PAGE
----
*National English curriculum http://www.australiancurriculum.edu.au/English/Rationale
*AusVELS http://ausvels.vcaa.vic.edu.au/English/Curriculum/F-10
*Assessment Progress points: http://www.vcaa.vic.edu.au/Documents/auscurric/progressionpoints/AusVELS-EnglishProgressionPoints.pdf
Punctuation Text structure Vocabulary Spelling How to build students' knowledge and use of written conventions, such as spelling, grammar, punctuation, text structure and vocabulary? Learning to spell is part of learning to write. Writing provides the context for spelling development, as spelling is one of the tools a writer use to communicate effectively. Write gives spelling its context; without writing, spelling has no purpose and audience. Conventional spelling helps writers express themselves to a range of audiences in a way that is clearly understood. It is vital that students see the connection between spelling and being able to communicate effectively through writing. Students need to understand that adult will sometimes judge other people's intelligence and level of literacy on accuracy of their spelling- and this is why students need to use conventional spelling.
One of the best ways way to help students acquire spelling proficiency is to teach spelling within the context of everyday writing. Addressing individualise spelling needs during writing tasks is an effective way to individualise instruction instruction and teach at the point of need. However, a comprehensive approach to teaching spelling also needs to provide explicit teaching, frequent opportunities for authentic writing. Authentic writing allows students to practice and apply their new understanding.
Teaching spelling as part of writing and through explicit and systematic teaching , provides opportunities for students to investigate, discuss, practice and apply spelling knowledge and stratgies. It also allows them to learn the words they need to use in their writing, A combination of whole-class, small-group and individual approaches to teaching spelling will enable teachers to support a range of student needs. Grammar refers to the rules and systematic relationships that are used to organise a language and its meaning. Grammar is used to make meaning during reading, writing, speaking, listening and viewing.
Most students come to school having already acquired the basic syntactic, semantic and pragmatic elements of their how language through using oral language on a daily basis. In order for students to build on their understandings and use of grammar, it is important that teachers.
It is important to link the teaching of grammar to the teaching of text forms and to students’ needs. This is achieved through reading and discussing a wide range of texts and having students write for authentic purposes. Teaching grammar through writing involves explicit teaching through mini-lesson, providing frequent opportunities to investigate and analyse texts, and giving students daily opportunities to practice and apply new understandings.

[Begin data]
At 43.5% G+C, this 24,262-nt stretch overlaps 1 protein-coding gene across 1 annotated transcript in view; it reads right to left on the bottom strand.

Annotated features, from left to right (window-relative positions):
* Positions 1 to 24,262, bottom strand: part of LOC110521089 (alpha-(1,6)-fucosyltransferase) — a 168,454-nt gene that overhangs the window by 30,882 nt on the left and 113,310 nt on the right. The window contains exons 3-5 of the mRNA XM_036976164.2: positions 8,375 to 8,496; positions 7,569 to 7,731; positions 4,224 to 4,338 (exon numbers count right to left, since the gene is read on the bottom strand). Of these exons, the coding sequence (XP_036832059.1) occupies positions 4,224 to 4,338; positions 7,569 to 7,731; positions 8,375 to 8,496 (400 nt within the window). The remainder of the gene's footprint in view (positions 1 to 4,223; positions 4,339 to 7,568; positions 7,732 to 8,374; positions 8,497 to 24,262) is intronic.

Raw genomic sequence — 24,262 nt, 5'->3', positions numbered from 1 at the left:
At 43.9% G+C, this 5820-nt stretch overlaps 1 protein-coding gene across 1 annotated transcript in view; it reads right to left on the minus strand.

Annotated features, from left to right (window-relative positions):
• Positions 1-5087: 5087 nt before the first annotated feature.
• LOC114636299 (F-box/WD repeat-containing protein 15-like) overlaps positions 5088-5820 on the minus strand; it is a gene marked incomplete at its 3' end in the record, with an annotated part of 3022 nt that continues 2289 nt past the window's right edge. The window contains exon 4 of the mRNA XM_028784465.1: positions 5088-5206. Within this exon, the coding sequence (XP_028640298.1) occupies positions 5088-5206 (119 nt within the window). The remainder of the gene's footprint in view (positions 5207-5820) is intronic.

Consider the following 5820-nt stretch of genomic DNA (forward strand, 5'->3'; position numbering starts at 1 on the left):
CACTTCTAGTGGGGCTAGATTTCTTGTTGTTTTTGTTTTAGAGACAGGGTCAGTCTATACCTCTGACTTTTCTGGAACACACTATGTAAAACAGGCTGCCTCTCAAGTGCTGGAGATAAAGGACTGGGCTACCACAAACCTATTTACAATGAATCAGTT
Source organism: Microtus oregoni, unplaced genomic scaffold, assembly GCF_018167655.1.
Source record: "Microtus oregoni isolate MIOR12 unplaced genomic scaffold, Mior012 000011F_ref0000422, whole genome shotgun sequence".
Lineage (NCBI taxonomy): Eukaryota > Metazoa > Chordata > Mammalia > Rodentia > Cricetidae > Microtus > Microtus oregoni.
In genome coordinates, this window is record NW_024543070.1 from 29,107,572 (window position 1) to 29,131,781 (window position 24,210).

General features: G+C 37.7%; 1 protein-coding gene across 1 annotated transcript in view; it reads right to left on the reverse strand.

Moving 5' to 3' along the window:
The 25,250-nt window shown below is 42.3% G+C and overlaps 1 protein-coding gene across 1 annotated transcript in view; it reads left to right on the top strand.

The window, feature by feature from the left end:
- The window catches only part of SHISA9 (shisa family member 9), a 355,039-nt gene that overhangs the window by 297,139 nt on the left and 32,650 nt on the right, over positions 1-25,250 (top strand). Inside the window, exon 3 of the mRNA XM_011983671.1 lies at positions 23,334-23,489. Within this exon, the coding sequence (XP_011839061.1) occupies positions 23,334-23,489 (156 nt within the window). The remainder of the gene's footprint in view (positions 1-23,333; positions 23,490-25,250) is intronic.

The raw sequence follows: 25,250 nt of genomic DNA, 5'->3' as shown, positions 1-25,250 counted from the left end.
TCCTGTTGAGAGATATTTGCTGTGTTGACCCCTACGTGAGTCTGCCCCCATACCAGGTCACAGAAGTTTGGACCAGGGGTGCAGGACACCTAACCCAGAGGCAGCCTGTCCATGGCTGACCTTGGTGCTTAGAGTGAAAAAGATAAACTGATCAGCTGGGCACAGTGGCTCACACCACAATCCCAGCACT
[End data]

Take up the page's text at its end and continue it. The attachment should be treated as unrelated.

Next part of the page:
It is not necessary for students to learn technical grammatical terms for them to communicate effectively and efficiently. However, students benefit from knowing the metalanguage associated with the functions of language. For example, students need to be able to use the word ‘noun’, articulate its use and use a noun correctly during their own writing. Grammar Punctuation is the use of certain marks to break words into groups to clarify the meaning and make the writing readable. It is important to expose students to a range of texts at all phases of development, and to draw their attention to punctuation. Give students time to investigate and analyse the use of punctuation, as this helps them to discover how it is used, Encourage students to apply their discoveries about punctuation when they are creating their own texts. Following are the types of punctuation we are using in the classroom: Capital Letters Full Stops Question Marks Exclamation Marks Commas Apostrophes Quotation Marks Colons Semi-Colons Hyphens Dashes Brackets Ellipses The successful implementation of a student-centred approach to spelling depends on the follow considerations.
1, select formats and create students journals
* have a go * word shapes *Words I'm learning * my word collection * Look, say, cover, visuallise, write, check
2. Establish Routines
* Collect words to learn * Selecting and transferring words * Learning new words
3. Introduce a Daily process.
*Select new words and write in list * someone to check *Lean word with activities * Organise a test on your words * Write down in 'Words that I know' Developing and refinging the following knowledge will help students to make decision when they are composing text.
1. Parts of speech
It is possible to learn a language without knowing the parts of speech, but knowing about the parts of speech makes things easier.
*noun *Verb * Adjective * Adverb * Pronoun * Preposition * Conjunction * Interjection * Article
2, Relationship between parts of speech
*noun/Pronoun agreement * subject/verb agreement * Tense * Person Sentences structure
developing and refining the following understanding will help students decide which sentences to use when composing text.
1, Different Types of sentences
*statement * question *command *exclamation
2. sentences structure
3. sentences maniulate
*Sentence Combining
*sentences expanding * Sentences reducing * sentences transforming
Paragraphs and text structure when they composing whole text.
1. Grouping related information
2. Writing a cohesive paragraph
* Topic sentences * supporting sentences * concluding sentences * paragraph layout
3. Writing cohesive paragraphs to compose a coherent text.
It is important for student to understand that different sentences connectors or conjunctions are used to link and organise information: